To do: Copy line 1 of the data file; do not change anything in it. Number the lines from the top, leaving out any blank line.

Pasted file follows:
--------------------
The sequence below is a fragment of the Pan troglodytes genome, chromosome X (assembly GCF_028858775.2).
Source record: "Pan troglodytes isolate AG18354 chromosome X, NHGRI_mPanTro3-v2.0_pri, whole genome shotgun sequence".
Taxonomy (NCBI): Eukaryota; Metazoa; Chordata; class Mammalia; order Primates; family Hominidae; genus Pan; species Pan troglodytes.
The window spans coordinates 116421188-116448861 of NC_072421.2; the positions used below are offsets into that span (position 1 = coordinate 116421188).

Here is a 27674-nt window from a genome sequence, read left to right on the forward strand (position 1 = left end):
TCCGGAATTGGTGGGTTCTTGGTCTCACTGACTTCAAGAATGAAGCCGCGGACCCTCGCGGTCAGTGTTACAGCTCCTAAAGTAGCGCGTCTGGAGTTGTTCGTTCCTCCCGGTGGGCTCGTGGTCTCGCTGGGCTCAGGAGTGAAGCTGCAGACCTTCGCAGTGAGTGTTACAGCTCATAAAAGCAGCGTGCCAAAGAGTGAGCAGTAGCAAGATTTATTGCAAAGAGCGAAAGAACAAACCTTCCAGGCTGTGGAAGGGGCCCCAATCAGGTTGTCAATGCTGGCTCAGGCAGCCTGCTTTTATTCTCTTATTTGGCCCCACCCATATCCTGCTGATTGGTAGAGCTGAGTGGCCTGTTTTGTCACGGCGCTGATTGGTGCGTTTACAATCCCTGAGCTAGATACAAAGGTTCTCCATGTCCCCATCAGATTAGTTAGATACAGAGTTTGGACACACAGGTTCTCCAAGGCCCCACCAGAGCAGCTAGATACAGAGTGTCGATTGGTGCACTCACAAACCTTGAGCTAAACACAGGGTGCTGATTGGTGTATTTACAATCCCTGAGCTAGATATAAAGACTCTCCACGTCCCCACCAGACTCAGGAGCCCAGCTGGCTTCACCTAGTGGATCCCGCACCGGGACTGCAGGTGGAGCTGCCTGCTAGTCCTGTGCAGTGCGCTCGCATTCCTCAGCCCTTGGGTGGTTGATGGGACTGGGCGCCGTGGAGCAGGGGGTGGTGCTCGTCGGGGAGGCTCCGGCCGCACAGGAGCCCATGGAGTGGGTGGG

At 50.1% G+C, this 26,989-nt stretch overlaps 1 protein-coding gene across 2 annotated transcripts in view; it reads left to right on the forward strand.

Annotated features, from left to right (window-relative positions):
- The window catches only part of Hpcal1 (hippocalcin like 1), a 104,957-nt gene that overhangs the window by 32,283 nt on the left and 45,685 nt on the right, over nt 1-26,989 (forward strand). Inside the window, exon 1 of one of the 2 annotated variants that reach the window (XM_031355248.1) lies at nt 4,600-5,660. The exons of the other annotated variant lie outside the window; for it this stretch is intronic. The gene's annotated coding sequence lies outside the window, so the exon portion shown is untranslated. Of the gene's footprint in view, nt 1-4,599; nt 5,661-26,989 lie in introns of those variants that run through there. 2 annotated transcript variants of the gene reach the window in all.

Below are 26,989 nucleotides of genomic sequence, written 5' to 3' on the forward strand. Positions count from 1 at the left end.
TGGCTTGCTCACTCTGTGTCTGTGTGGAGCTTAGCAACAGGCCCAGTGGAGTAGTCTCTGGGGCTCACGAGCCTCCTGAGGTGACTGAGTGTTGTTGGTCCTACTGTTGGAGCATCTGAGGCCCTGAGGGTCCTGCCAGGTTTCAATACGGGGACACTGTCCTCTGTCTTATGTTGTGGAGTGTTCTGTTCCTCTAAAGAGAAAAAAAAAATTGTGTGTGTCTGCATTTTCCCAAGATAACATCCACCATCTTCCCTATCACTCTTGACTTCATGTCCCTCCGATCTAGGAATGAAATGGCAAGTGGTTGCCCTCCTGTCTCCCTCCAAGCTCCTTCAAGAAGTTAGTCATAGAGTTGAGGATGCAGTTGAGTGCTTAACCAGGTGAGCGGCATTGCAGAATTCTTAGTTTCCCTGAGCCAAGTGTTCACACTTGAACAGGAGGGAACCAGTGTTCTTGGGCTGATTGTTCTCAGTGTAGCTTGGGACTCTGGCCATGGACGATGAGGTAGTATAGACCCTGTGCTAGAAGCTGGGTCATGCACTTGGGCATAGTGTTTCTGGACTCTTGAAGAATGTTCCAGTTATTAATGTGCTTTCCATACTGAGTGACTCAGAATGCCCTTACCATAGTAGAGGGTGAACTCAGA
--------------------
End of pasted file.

The sequence below is a fragment of the Pan troglodytes genome, chromosome X (assembly GCF_028858775.2).